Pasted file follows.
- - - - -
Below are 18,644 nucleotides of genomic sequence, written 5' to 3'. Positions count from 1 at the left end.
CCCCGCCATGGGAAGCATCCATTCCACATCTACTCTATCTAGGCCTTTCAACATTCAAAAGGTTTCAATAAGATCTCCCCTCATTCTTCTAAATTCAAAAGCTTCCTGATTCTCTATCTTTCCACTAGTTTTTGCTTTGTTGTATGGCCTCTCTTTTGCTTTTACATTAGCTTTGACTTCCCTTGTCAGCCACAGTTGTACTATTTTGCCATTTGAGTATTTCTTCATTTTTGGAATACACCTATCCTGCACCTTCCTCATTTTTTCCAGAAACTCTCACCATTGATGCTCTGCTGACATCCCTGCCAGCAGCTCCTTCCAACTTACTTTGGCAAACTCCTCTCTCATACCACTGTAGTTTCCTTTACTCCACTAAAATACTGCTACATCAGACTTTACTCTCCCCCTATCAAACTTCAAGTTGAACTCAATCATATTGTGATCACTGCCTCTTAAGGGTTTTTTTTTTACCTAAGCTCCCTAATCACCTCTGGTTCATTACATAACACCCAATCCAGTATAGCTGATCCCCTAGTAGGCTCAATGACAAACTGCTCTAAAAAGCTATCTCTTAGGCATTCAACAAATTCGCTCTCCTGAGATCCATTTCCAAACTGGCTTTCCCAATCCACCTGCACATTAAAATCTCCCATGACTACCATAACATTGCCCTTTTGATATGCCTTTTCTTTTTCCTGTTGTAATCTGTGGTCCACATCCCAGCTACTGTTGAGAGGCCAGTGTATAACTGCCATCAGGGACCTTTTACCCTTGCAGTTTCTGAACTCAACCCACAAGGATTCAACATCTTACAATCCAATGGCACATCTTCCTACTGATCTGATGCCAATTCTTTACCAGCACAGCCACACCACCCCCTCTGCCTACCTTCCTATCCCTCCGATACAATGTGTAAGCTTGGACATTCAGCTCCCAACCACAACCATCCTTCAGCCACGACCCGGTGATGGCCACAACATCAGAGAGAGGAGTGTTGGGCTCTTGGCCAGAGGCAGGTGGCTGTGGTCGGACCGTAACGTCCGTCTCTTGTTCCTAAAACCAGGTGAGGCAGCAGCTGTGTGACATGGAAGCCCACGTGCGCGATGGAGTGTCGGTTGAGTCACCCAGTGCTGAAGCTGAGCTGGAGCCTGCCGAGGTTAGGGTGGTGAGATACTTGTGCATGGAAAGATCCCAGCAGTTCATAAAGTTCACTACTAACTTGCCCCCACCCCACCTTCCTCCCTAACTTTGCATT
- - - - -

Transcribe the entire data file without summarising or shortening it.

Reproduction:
Below are 18,644 nucleotides of genomic sequence, written 5' to 3'. Positions count from 1 at the left end.
CCCCGCCATGGGAAGCATCCATTCCACATCTACTCTATCTAGGCCTTTCAACATTCAAAAGGTTTCAATAAGATCTCCCCTCATTCTTCTAAATTCAAAAGCTTCCTGATTCTCTATCTTTCCACTAGTTTTTGCTTTGTTGTATGGCCTCTCTTTTGCTTTTACATTAGCTTTGACTTCCCTTGTCAGCCACAGTTGTACTATTTTGCCATTTGAGTATTTCTTCATTTTTGGAATACACCTATCCTGCACCTTCCTCATTTTTTCCAGAAACTCTCACCATTGATGCTCTGCTGACATCCCTGCCAGCAGCTCCTTCCAACTTACTTTGGCAAACTCCTCTCTCATACCACTGTAGTTTCCTTTACTCCACTAAAATACTGCTACATCAGACTTTACTCTCCCCCTATCAAACTTCAAGTTGAACTCAATCATATTGTGATCACTGCCTCTTAAGGGTTTTTTTTTTACCTAAGCTCCCTAATCACCTCTGGTTCATTACATAACACCCAATCCAGTATAGCTGATCCCCTAGTAGGCTCAATGACAAACTGCTCTAAAAAGCTATCTCTTAGGCATTCAACAAATTCGCTCTCCTGAGATCCATTTCCAAACTGGCTTTCCCAATCCACCTGCACATTAAAATCTCCCATGACTACCATAACATTGCCCTTTTGATATGCCTTTTCTTTTTCCTGTTGTAATCTGTGGTCCACATCCCAGCTACTGTTGAGAGGCCAGTGTATAACTGCCATCAGGGACCTTTTACCCTTGCAGTTTCTGAACTCAACCCACAAGGATTCAACATCTTACAATCCAATGGCACATCTTCCTACTGATCTGATGCCAATTCTTTACCAGCACAGCCACACCACCCCCTCTGCCTACCTTCCTATCCCTCCGATACAATGTGTAAGCTTGGACATTCAGCTCCCAACCACAACCATCCTTCAGCCACGACCCGGTGATGGCCACAACATCAGAGAGAGGAGTGTTGGGCTCTTGGCCAGAGGCAGGTGGCTGTGGTCGGACCGTAACGTCCGTCTCTTGTTCCTAAAACCAGGTGAGGCAGCAGCTGTGTGACATGGAAGCCCACGTGCGCGATGGAGTGTCGGTTGAGTCACCCAGTGCTGAAGCTGAGCTGGAGCCTGCCGAGGTTAGGGTGGTGAGATACTTGTGCATGGAAAGATCCCAGCAGTTCATAAAGTTCACTACTAACTTGCCCCCACCCCACCTTCCTCCCTAACTTTGCATT